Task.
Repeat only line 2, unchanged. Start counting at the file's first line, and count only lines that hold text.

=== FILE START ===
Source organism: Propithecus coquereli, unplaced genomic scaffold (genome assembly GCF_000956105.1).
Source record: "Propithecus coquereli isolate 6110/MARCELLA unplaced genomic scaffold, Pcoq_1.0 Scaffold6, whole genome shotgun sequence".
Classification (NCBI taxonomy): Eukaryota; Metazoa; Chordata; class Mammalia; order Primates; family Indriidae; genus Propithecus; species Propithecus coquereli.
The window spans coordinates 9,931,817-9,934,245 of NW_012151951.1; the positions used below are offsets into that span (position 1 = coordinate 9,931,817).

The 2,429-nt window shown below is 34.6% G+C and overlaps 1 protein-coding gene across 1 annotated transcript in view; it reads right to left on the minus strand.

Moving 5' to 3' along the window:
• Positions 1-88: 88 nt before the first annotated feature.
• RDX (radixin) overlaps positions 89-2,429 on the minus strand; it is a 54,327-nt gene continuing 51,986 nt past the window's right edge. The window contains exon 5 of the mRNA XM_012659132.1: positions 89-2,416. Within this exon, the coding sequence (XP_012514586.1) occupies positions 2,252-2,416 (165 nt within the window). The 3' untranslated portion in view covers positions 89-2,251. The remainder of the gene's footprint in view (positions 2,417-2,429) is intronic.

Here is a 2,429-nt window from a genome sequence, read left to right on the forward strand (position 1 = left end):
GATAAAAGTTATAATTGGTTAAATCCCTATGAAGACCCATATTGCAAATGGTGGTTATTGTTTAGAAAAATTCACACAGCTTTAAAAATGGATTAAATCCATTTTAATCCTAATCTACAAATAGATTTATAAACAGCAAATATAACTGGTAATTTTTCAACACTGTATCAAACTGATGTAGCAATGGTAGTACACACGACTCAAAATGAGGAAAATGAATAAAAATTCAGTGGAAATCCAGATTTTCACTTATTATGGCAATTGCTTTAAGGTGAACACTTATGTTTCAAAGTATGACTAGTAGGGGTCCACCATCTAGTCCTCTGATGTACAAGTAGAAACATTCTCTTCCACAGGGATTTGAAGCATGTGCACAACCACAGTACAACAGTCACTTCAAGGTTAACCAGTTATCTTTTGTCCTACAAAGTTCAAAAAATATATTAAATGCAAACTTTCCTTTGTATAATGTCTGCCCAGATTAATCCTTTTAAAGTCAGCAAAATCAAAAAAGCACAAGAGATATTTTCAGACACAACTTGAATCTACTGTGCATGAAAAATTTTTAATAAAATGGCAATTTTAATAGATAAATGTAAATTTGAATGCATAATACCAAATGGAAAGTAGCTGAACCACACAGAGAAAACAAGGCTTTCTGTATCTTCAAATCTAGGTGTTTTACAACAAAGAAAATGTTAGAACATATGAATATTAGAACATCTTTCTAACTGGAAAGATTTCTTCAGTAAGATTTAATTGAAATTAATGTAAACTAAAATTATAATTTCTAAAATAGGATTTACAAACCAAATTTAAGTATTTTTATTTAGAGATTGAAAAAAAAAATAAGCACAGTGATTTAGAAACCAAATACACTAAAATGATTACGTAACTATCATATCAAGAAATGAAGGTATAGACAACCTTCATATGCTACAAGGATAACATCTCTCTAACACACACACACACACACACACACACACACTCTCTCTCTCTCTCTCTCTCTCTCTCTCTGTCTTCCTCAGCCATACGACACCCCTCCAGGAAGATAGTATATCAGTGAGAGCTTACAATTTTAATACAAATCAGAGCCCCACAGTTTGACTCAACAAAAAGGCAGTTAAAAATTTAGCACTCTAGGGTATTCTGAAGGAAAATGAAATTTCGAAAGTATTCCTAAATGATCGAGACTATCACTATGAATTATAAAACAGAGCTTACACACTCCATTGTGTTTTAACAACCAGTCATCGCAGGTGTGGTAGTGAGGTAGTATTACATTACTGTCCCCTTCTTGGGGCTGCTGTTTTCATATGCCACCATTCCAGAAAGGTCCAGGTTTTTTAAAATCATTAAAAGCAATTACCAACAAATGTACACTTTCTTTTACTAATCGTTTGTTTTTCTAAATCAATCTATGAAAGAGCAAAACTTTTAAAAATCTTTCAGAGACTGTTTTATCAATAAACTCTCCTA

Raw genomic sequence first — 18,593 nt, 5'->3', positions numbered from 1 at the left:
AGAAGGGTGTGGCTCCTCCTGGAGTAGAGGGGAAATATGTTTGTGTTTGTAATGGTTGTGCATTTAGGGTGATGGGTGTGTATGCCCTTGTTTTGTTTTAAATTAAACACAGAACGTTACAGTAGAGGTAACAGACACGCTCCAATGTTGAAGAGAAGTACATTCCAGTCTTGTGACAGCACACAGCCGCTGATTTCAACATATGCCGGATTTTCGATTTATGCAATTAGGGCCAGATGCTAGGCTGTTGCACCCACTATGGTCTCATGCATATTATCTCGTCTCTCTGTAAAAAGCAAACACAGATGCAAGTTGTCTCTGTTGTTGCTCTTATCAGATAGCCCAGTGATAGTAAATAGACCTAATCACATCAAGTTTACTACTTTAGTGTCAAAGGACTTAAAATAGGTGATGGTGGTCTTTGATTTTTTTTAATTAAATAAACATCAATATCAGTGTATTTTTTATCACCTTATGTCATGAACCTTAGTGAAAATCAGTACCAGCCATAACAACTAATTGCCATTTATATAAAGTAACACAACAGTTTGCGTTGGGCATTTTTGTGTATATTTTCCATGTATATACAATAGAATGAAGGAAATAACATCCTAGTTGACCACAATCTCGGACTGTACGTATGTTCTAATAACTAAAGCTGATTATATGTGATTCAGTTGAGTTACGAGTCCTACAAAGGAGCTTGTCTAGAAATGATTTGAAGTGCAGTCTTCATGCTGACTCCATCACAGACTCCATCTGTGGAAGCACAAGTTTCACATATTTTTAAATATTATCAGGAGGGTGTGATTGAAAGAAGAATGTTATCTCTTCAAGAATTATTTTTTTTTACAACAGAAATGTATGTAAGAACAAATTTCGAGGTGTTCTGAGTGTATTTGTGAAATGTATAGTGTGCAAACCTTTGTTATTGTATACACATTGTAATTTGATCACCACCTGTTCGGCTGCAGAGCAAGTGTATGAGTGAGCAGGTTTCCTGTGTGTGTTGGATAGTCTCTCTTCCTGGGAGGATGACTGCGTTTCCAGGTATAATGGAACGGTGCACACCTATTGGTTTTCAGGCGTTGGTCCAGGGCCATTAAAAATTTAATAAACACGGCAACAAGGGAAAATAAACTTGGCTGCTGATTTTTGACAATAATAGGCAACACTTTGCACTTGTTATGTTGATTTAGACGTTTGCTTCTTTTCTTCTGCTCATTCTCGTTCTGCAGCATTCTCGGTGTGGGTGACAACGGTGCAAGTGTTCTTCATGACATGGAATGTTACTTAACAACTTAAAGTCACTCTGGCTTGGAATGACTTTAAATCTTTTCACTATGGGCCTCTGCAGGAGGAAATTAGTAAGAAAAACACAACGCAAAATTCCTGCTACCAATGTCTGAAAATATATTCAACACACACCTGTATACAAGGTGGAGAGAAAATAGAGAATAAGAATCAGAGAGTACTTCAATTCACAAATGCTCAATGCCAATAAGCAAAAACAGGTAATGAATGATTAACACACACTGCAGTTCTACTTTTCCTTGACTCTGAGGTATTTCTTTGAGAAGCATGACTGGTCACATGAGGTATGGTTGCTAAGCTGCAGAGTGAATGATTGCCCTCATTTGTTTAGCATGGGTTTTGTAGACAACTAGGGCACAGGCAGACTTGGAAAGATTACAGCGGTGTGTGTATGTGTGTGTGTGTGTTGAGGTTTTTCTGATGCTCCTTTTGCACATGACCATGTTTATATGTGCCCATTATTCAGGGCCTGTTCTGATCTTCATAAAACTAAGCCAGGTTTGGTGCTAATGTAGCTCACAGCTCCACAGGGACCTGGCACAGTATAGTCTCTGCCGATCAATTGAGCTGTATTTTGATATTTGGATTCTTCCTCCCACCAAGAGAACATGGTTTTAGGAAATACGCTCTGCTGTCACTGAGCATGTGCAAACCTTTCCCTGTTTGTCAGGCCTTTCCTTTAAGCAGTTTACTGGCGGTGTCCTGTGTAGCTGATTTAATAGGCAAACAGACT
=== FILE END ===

Source record: "Propithecus coquereli isolate 6110/MARCELLA unplaced genomic scaffold, Pcoq_1.0 Scaffold6, whole genome shotgun sequence".